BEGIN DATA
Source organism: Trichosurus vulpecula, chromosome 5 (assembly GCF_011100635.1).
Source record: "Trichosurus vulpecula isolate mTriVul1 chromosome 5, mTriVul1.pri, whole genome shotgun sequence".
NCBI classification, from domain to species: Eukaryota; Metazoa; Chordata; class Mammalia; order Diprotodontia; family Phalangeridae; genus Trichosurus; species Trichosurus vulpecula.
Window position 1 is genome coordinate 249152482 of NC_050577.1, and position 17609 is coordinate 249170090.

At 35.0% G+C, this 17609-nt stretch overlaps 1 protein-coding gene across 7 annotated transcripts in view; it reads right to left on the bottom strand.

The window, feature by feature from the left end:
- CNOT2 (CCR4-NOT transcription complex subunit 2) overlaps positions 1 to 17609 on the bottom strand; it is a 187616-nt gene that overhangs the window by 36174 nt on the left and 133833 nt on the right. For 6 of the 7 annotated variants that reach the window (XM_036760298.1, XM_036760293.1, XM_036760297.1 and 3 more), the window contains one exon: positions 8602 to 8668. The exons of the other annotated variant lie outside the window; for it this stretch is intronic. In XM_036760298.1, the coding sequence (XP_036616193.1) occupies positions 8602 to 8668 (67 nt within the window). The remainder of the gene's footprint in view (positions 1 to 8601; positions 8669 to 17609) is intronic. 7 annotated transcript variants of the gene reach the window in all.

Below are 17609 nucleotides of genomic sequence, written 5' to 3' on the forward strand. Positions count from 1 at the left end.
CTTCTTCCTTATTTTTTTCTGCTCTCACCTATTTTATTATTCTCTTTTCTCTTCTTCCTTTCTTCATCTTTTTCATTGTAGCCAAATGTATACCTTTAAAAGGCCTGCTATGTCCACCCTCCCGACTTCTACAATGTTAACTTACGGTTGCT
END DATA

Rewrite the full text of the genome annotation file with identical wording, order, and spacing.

Source organism: Trichosurus vulpecula, chromosome 5 (assembly GCF_011100635.1).
Source record: "Trichosurus vulpecula isolate mTriVul1 chromosome 5, mTriVul1.pri, whole genome shotgun sequence".
NCBI classification, from domain to species: Eukaryota; Metazoa; Chordata; class Mammalia; order Diprotodontia; family Phalangeridae; genus Trichosurus; species Trichosurus vulpecula.
Window position 1 is genome coordinate 249152482 of NC_050577.1, and position 17609 is coordinate 249170090.

At 35.0% G+C, this 17609-nt stretch overlaps 1 protein-coding gene across 7 annotated transcripts in view; it reads right to left on the bottom strand.

The window, feature by feature from the left end:
- CNOT2 (CCR4-NOT transcription complex subunit 2) overlaps positions 1 to 17609 on the bottom strand; it is a 187616-nt gene that overhangs the window by 36174 nt on the left and 133833 nt on the right. For 6 of the 7 annotated variants that reach the window (XM_036760298.1, XM_036760293.1, XM_036760297.1 and 3 more), the window contains one exon: positions 8602 to 8668. The exons of the other annotated variant lie outside the window; for it this stretch is intronic. In XM_036760298.1, the coding sequence (XP_036616193.1) occupies positions 8602 to 8668 (67 nt within the window). The remainder of the gene's footprint in view (positions 1 to 8601; positions 8669 to 17609) is intronic. 7 annotated transcript variants of the gene reach the window in all.

Below are 17609 nucleotides of genomic sequence, written 5' to 3' on the forward strand. Positions count from 1 at the left end.
CTTCTTCCTTATTTTTTTCTGCTCTCACCTATTTTATTATTCTCTTTTCTCTTCTTCCTTTCTTCATCTTTTTCATTGTAGCCAAATGTATACCTTTAAAAGGCCTGCTATGTCCACCCTCCCGACTTCTACAATGTTAACTTACGGTTGCT